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It’s Not Too Early to Start the Financial Planning Process

April 2, 2019
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The financial planning process is a critical one that many companies compress into as little time as possible. Some companies are able to cram all their budgeting in a mere 25 day cycle. Others take much longer.Is a shorter planning cycle better than a long one? Limiting the time to get your business’s financial plan for the coming year laid out may have advantages. But that doesn’t mean that starting your planning early doesn’t have advantages as well.

Getting Your Goals in Order

Your budget is a means of aligning your anticipated income with your operational costs and what is needed to achieve the company’s short- and long-term goals. Your financial strategy becomes the roadmap to achieving those goals.When an organization begins its financial planning process early, it gives planning participants more time to consider and better align their budget requests with where the company wants to be. For instance, IT may need to consider new server architecture to support the organization’s goal of expanding further into the use of IoT devices. Starting early gives IT stakeholders time to closely evaluate vendors and solutions, as well as where staff may need training in new skills.

Keeps the Current Budget Top of Mind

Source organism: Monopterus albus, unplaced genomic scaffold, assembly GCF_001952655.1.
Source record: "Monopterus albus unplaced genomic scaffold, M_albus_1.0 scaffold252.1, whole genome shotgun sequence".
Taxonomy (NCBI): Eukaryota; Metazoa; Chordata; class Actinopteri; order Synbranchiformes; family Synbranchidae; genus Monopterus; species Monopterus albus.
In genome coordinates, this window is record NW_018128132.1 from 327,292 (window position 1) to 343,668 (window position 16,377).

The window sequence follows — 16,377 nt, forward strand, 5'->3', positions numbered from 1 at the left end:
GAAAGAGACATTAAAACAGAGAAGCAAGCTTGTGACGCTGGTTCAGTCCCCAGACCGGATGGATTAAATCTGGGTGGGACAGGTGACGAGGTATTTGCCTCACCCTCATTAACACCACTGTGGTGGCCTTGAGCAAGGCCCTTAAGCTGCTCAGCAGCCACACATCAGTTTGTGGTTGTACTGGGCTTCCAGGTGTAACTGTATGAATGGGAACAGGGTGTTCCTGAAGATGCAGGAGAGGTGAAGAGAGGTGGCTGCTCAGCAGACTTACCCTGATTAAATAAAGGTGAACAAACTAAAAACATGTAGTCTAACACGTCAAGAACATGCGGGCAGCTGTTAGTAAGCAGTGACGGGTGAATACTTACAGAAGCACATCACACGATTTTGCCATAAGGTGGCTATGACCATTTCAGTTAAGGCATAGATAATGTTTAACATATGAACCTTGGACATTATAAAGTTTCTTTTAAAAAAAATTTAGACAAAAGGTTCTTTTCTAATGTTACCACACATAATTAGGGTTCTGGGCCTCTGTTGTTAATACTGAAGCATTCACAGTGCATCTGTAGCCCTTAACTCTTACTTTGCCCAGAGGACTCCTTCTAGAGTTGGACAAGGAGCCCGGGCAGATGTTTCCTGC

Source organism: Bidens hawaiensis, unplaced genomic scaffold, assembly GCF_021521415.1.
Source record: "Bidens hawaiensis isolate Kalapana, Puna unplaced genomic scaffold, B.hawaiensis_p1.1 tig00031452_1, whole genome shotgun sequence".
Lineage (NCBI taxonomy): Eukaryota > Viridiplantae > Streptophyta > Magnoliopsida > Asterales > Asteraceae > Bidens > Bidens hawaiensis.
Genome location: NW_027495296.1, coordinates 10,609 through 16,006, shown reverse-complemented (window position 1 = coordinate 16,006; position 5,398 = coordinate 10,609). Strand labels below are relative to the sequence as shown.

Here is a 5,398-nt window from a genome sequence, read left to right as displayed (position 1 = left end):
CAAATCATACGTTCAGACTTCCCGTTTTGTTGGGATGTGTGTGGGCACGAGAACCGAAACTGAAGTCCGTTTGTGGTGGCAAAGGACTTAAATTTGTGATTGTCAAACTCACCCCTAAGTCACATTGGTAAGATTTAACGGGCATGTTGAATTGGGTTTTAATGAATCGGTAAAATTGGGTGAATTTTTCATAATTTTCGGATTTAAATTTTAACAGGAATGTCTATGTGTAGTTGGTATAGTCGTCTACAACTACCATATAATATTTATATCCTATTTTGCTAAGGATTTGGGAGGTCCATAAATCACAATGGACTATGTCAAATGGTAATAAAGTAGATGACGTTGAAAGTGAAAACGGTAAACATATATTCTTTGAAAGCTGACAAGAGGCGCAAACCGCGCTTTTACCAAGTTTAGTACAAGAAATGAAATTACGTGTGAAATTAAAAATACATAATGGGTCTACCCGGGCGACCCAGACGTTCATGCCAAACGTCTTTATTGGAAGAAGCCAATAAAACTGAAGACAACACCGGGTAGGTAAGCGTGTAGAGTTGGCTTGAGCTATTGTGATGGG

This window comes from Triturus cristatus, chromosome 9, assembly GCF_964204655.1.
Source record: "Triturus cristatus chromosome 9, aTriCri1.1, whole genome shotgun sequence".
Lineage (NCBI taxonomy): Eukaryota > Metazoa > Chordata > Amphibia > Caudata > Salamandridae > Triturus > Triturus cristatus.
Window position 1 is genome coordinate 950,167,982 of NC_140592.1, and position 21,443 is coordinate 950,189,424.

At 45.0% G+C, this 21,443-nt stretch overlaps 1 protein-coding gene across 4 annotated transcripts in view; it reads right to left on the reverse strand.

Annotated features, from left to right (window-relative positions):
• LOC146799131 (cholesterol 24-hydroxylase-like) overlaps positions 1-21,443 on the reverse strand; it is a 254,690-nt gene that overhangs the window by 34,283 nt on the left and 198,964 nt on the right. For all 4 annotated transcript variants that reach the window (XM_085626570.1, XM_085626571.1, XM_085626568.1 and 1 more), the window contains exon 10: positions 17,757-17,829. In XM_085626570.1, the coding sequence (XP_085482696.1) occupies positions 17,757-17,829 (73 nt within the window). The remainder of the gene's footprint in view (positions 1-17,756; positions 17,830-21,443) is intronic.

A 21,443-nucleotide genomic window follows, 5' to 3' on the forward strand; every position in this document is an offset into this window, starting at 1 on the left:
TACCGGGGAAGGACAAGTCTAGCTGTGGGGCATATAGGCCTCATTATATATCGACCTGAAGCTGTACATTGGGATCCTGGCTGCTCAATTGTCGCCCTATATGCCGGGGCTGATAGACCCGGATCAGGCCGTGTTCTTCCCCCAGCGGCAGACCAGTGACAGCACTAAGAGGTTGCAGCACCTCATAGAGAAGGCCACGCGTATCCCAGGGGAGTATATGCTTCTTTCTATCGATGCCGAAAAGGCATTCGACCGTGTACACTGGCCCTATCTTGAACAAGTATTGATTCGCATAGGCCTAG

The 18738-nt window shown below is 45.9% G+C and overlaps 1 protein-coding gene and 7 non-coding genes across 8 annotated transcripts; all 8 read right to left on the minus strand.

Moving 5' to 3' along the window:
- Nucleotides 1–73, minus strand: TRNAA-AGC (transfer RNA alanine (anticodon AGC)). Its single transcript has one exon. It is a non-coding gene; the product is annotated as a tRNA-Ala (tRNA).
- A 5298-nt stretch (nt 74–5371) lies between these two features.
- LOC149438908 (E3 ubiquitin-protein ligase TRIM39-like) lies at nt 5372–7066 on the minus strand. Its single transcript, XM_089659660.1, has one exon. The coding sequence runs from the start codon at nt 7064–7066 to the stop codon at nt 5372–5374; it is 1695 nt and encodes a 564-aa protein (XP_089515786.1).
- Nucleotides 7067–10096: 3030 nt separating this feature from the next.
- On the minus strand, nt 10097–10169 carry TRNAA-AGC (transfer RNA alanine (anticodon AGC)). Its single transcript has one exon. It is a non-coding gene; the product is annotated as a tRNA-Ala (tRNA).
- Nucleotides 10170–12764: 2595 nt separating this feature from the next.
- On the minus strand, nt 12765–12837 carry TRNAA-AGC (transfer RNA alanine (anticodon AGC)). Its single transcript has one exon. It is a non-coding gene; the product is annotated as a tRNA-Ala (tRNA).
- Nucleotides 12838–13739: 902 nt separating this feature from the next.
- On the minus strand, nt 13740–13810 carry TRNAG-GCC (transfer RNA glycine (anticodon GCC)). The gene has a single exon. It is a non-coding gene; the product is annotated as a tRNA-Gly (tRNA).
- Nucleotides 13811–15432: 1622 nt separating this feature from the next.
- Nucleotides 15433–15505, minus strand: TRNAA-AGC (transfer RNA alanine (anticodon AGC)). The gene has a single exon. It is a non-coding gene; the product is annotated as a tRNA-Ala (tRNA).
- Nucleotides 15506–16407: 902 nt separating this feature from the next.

Typically, annual budget planning happens in a very short window, but working with the budget is something that is a daily concern. Unless stakeholders are taking careful notes on when their budget line items exceed their projections, it may be difficult to pinpoint what happened.Starting the financial planning process early keeps the current budget at the forefront as well, including specific budget areas. When the current budget is being worked with and evaluated more often, it’s easier for budget owners to connect things that might have caused a shift in spending with their line items. If budgets are only done during a short window of time, the details of something that happened 10 months before might be lost.

Early Means Time to Get Creative

When it comes to evaluating options, you need time on your side. It’s worth the extra few days or weeks of research and consideration to ensure that new and existing vendors are the right choice and that new products and services get off on the right foot.Hurrying through the financial planning process may mean making assumptions based on only partial information. It may also lock you in on a path to your goals that doesn’t meet your company’s needs or standards. If your planning numbers are too far off, you may find yourself with either a budget overrun or having to pull back on your goals. Taking the time to evaluate options and have the right discussions around goals and tactics can lead to better outcomes. Plus, working early with partners and vendors may allow you to negotiate special pricing through the sales cycle.Not every organization has the luxury to begin financial planning early. Those who do, however, can experiences benefits that are reflected in business outcomes and your bottom line.

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